The Worcester Telegram writes that when WCVB Channel 5 (Boston) announced that Mike Dowling was leaving the station after more than 28 years as a sports reporter and weekend sports anchor, some viewers probably thought he was forced out.
No one would choose to stop getting paid to attend games, right? Dowling, however, insists the decision was his.
"It was time," he said. "I've been thinking about it for a while."
Dowling said he made his decision in November, but remained with the station until lead sports anchor Mike Lynch returned from spring training. His final day was last Friday.
"I don't want to say it became a grind," Dowling said, "because our jobs are certainly good jobs and it's not digging ditches, but I felt like I've kind of seen it all and covered it all."
That's no exaggeration. Dowling has interviewed celebrating players in locker rooms with champagne spraying after all 10 of the championships that the Red Sox, Patriots, Bruins and Celtics have won over the past 14 years. He learned a valuable lesson along the way.
"Wear crappy clothes," he said, "which some people would say was no different than the normal clothes I wore."
Dowling's most vivid memory, however, is of a heartbreaking loss. With the Red Sox a strike away from winning the 1986 World Series, Lynch and most of the media waited outside the Boston locker room, but Dowling and his photographer sat on the Sox dugout roof ready to jump on the field. They never did make the leap because the Sox lost when a grounder skipped between Bill Buckner's legs.
After graduating from Brigham Young in 1976, Dowling worked at TV stations in Utah and Indiana before he joined WBZ Channel 4 as a sports reporter on Feb. 1, 1984. Twenty-two months later, Channel 4 let him go, but he replaced Lee Webb at Channel 5 almost immediately.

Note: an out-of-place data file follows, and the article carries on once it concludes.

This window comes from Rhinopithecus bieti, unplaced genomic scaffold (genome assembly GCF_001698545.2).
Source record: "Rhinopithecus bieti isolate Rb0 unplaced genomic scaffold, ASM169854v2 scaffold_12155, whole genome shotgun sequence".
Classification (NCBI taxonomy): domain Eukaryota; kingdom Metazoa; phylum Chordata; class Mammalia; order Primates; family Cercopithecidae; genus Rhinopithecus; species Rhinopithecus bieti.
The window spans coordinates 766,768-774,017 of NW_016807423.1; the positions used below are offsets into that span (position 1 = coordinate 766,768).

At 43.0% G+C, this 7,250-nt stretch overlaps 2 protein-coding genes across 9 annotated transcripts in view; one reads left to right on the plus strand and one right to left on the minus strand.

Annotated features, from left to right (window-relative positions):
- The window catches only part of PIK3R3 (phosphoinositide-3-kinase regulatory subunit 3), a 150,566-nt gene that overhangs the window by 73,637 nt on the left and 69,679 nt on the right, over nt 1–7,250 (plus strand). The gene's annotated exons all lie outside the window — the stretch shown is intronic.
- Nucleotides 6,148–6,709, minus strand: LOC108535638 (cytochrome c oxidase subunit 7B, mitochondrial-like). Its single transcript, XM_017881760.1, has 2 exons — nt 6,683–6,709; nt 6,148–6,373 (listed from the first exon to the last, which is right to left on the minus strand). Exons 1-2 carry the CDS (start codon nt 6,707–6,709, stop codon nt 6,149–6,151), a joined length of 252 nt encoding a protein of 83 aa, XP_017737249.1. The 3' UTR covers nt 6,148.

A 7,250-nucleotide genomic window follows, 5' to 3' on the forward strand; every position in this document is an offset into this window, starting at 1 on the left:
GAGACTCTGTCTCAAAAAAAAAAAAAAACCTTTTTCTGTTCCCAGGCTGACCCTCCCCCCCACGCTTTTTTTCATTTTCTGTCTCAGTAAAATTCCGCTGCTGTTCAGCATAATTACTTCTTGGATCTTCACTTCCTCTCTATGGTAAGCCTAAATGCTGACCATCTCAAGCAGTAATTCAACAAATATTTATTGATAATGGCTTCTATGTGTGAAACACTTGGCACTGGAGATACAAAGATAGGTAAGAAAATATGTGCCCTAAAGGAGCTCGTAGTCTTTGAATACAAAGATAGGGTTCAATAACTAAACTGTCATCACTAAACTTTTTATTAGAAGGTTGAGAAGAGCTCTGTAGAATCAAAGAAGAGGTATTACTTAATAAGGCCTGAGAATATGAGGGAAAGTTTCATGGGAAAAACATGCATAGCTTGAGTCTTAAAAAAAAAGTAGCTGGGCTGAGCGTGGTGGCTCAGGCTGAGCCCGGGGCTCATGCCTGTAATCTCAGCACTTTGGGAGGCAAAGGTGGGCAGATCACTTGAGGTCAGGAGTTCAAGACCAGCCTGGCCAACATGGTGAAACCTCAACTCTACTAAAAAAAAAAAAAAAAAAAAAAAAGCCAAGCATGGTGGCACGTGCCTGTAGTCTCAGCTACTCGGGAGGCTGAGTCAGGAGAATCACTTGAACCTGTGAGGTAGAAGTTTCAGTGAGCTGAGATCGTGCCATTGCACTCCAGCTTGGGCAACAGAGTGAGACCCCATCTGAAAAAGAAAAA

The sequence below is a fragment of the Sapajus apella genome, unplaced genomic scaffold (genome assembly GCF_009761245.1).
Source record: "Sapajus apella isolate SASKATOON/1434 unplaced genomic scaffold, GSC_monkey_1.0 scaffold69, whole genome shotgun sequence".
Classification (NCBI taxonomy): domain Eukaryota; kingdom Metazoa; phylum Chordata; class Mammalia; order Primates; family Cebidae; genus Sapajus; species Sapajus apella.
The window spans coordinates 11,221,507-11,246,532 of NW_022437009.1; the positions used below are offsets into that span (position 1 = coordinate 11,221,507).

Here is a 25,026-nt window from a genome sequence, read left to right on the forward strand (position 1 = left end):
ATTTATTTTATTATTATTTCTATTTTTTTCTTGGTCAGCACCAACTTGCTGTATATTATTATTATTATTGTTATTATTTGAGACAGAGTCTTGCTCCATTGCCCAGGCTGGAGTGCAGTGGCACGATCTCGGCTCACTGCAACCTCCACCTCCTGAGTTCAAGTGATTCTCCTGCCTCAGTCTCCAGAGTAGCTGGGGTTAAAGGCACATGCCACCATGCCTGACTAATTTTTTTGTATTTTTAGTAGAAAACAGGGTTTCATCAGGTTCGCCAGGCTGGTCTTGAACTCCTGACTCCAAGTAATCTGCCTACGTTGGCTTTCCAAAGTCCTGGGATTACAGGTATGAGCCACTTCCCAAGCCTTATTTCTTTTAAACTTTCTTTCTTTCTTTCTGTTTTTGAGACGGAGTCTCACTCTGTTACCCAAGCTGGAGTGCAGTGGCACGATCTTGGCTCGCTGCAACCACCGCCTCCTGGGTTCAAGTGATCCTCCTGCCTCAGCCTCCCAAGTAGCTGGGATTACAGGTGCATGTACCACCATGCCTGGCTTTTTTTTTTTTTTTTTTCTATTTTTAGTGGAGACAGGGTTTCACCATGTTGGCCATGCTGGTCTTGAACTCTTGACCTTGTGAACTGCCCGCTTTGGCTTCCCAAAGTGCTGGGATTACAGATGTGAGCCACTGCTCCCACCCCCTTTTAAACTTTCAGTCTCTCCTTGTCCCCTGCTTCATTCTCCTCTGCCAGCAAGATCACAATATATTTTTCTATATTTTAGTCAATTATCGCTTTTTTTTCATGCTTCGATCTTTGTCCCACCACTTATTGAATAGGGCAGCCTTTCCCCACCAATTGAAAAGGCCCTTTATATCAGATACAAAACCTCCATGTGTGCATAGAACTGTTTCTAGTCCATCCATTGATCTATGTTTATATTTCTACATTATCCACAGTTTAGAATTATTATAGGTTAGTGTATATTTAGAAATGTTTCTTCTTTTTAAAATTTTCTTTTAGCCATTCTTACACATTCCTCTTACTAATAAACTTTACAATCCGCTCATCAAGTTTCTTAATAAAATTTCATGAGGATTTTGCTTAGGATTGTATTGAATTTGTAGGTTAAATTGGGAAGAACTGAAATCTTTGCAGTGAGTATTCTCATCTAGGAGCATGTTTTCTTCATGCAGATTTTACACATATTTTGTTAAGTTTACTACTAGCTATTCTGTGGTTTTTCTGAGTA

He remembers working his final day at Channel 4 on a Wednesday and beginning at Channel 5 the following Saturday.
It's probably safe to say that Dowling worked the longest for the same television station of any sports reporter in Boston, but he was only second in tenure in the Channel 5 sports department. Lynch, who is an anchor and not a reporter, joined the station in 1982. Dowling enjoyed working with the easy-going Lynch.
"As far as egos go," Dowling said, "he's at the bottom of the totem pole and that was good. We both knew our roles and I think we complemented each other. I was fortunate to work with him."
News anchor Susan Wornick is leaving Channel 5 today after 34 years, so only Lynch, Channel 5 news reporters Janet Wu and Jack Harper, Channel 4 news anchor Jack Williams and Channel 4 news reporter Bill Shields remain on the job from when Dowling debuted for Channel 5.
So now the Boston teams will try to win their first title without Dowling on hand since the 1981 Celtics.
"They're on their own finally," Dowling joked.